Connect with Karen
Ross’ research focuses on conceptual and methodological issues at the intersection between education, peacebuilding, and social activism. She is interested in how we can better understand the impact of grassroots peacebuilding programs, particularly educational ones. As part of this interest, she conducts research on how educational programs are linked to participation in social movements and other forms of social activism. Much of this research is based in Israel, focusing on the conflict between Jews and Palestinians (within Israel) and between Israel and Palestine, with involvement in additional interventions in South Africa and the United States. Ross also focuses her research on methodological and epistemological questions related to measuring impact. Outside of academia, she is a dialogue facilitator and facilitator trainer and has worked as a consultant for UNESCO, GPPAC, and the American Friends Service Committee.
Focuses on approaches utilised by two veteran Israeli encounter organisations to highlight the benefits and drawbacks of different approaches, suggesting that both have important roles to play in building peace.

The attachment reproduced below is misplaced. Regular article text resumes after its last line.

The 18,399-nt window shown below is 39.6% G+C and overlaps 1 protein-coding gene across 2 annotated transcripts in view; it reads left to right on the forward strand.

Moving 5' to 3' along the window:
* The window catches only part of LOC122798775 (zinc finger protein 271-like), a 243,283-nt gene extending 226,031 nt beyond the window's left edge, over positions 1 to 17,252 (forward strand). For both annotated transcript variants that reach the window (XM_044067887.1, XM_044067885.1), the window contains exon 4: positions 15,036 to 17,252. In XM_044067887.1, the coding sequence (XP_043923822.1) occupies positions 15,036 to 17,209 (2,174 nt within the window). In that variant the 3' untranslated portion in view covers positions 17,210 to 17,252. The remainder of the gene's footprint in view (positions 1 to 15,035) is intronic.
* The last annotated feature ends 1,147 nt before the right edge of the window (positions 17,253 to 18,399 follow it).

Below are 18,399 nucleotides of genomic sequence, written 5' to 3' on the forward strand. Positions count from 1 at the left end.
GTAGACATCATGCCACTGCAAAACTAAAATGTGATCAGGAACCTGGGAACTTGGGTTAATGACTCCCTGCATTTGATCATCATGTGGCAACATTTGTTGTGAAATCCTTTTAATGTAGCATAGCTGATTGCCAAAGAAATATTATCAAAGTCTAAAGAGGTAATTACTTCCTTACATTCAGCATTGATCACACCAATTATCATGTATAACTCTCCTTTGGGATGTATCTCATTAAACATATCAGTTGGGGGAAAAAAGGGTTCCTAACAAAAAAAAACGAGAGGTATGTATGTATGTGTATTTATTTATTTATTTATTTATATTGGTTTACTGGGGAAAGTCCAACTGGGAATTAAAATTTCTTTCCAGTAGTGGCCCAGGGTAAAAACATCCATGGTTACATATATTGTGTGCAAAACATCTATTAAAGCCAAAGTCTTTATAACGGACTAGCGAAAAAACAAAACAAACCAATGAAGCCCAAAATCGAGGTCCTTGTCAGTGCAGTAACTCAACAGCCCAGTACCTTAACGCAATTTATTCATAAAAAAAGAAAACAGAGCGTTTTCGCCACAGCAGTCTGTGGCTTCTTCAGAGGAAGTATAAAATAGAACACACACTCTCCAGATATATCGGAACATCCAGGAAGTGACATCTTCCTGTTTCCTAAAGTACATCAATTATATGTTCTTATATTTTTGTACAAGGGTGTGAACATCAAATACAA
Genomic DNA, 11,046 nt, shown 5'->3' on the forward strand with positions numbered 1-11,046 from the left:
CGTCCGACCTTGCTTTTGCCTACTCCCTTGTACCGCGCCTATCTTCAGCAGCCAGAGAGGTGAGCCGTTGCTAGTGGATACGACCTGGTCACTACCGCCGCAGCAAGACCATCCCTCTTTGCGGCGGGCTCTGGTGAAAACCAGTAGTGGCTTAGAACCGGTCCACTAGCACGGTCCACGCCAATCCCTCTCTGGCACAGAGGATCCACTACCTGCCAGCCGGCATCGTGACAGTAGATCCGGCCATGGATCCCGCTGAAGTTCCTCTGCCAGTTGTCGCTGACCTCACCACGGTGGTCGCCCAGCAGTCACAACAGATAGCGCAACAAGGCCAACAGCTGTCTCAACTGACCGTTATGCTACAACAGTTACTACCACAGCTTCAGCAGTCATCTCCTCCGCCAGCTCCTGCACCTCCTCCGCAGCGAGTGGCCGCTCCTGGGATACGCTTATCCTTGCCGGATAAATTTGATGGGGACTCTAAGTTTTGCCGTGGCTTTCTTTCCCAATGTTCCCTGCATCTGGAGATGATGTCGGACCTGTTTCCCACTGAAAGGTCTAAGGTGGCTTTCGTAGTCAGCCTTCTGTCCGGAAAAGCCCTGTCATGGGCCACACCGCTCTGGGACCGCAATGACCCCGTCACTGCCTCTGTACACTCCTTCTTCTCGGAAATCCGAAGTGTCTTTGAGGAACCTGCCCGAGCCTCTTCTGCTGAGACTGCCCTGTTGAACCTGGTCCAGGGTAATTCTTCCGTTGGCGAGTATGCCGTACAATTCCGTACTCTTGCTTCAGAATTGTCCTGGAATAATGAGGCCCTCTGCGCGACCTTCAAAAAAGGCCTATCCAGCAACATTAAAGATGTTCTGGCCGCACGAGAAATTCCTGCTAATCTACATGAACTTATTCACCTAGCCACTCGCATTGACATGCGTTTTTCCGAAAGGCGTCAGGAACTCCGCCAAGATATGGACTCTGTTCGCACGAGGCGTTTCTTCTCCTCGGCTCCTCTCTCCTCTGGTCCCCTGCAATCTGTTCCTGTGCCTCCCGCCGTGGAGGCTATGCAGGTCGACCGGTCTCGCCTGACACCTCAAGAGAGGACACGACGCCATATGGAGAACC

Explores methodological approaches to the research process that can potentially empower research participants.
Attempts to assess the potential of Jewish-Palestinian youth encounter programs to create social positive change by considering the relationship between participation in Jewish–Palestinian encounters and the long-term worldview and commitment to social change of their participants.
Problematize the taken-for-granted nature of the dichotomy between Palestinian and Israeli, or Arab and Jew by illustrating how these identity categories are referenced and navigated by Israelis and Palestinians (Arabs and Jews) in their daily life.